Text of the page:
by Fred Afflerbach – Telegram Staff Writer
“We all agree that there’s a problem going on within the watershed and it’s not disconnected,” said Jason McAlister, a research assistant at the Blackland Research Center in Temple. “Do not pretend for one minute that you’re isolated from your neighbor downstream. Whatever you do has an impact and whatever they do might have an impact on you.”
With the July sun bearing down like a celestial heat lamp, it’s hard to imagine the slow trickle of the South Branch of Salado Creek could wreak such destruction.
But last May, Salina Brown watched terrified as floodwaters washed out her backyard and lapped up inside her home.
“It happens fast,” said Brown, standing under an elm tree waving her hands in a churning motion. “This is boiling up right here. We had a hole where we’re standing about 10 feet deep.”
After floods twice washed out their backyard, the Browns took out a loan to cover repair costs – about $10,000. Brown said before they bought the house county engineers informed them they were not in the floodplain. So they didn’t buy flood insurance.
Salado alderwoman Carol Walls said the creek flooded several backyards in the neighborhood last May. One man opened his front and back door, and watched helplessly as water gushed through his house. Another house had floodwater come in through the front window. And one man built a brick retaining wall to keep the floodwaters at bay.
Stream Team members discussed solutions such as building diversion ponds and planting riverbank vegetation to prevent erosion. But they work in an advisory capacity only, a sort of riverbank brainstorming session.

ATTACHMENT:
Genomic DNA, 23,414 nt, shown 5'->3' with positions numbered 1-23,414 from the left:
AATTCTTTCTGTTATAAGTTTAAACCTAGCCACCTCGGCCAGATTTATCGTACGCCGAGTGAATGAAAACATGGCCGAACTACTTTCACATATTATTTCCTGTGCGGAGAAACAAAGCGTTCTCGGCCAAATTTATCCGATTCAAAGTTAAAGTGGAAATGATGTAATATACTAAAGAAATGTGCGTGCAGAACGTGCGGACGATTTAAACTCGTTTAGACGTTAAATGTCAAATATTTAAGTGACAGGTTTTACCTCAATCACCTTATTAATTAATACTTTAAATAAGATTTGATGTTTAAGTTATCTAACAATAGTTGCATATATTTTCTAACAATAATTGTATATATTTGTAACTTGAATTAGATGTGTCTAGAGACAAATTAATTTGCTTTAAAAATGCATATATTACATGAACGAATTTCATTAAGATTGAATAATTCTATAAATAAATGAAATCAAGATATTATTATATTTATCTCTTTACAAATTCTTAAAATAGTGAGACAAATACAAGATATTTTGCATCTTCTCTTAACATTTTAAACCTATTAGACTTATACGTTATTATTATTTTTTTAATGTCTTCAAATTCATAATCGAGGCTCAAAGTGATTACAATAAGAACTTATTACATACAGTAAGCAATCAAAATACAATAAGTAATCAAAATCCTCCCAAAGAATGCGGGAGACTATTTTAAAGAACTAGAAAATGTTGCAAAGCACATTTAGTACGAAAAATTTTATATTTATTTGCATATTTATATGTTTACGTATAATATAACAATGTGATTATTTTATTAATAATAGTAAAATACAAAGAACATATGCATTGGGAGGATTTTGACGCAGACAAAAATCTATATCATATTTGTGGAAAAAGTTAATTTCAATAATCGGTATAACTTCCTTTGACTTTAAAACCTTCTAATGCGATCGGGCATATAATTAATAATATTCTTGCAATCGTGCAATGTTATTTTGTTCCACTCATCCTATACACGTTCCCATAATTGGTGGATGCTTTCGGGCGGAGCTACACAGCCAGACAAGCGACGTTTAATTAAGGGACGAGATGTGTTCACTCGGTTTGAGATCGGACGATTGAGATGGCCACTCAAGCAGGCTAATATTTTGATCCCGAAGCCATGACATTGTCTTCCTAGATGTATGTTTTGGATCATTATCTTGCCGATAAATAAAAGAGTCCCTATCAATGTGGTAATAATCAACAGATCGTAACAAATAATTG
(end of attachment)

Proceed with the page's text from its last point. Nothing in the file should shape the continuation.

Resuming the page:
McAlister said repairing flood damage to riverbanks is comprehensive. All parties involved need to be on board, or time and money may be wasted. Band-Aids don’t work.
“You have to think in terms of the big picture. Some people don’t like to get in the middle of big political things and I can understand that,” said McAlister. “But if you can, the right communication going in can be beneficial in so many ways.”
Ms. Walls said the Federal Emergency Management Agency was conducting a study regarding the flooding.
Over in Milam County, Kit Worley has built a campground and live music venue on the banks of the San Gabriel River, land that has been in his family for more than 100 years.
Worley has done some riverbank restoration on his own. He’s converted one steep cliff into a grassy slope. And in another spot he’s stabilized the bank with large chunks of concrete salvaged from a demolition project. But he has more work to do, and by all accounts the work is expensive.
“We have losses. How would we start the process to get some money in here to help plant these grasses and do some streambank restoration?”
Standing near a doomed sycamore clinging precariously to the riverbank, Environmental Protection Agency wetland biologist Jim Herrington offered a possible starting point. He said a development program through the EPA is available if the individual works through a government entity.
The Stream Team also visited an organic pecan farm on the Little River near Texas Highway 95. Members discussed clearing a logjam created by washed out cottonwood and pecan trees. Repairing steep sandbanks, a result of decades of erosion, posed a more difficult problem.
The group also advised one landowner about proactive measures. A landowner on Boggy Creek, in south Temple, has little erosion today, but was seeking feedback regarding preventive measures.
–Reprinted with permission of Temple Daily Telegram
Years of Central Texas thunderstorms have spawned recent brainstorms regarding waterway erosion. Earlier this week, a group of state and federal biologists and engineers called the Stream Team witnessed stark evidence from years of flooding on the San Gabriel, the Little River, and on a branch of Salado Creek. Caved banks, washed out backyards, and tree trunks scattered like toothpicks provide a grim reminder what can happen when the heavens quickly open and once placid waterways turn destructive.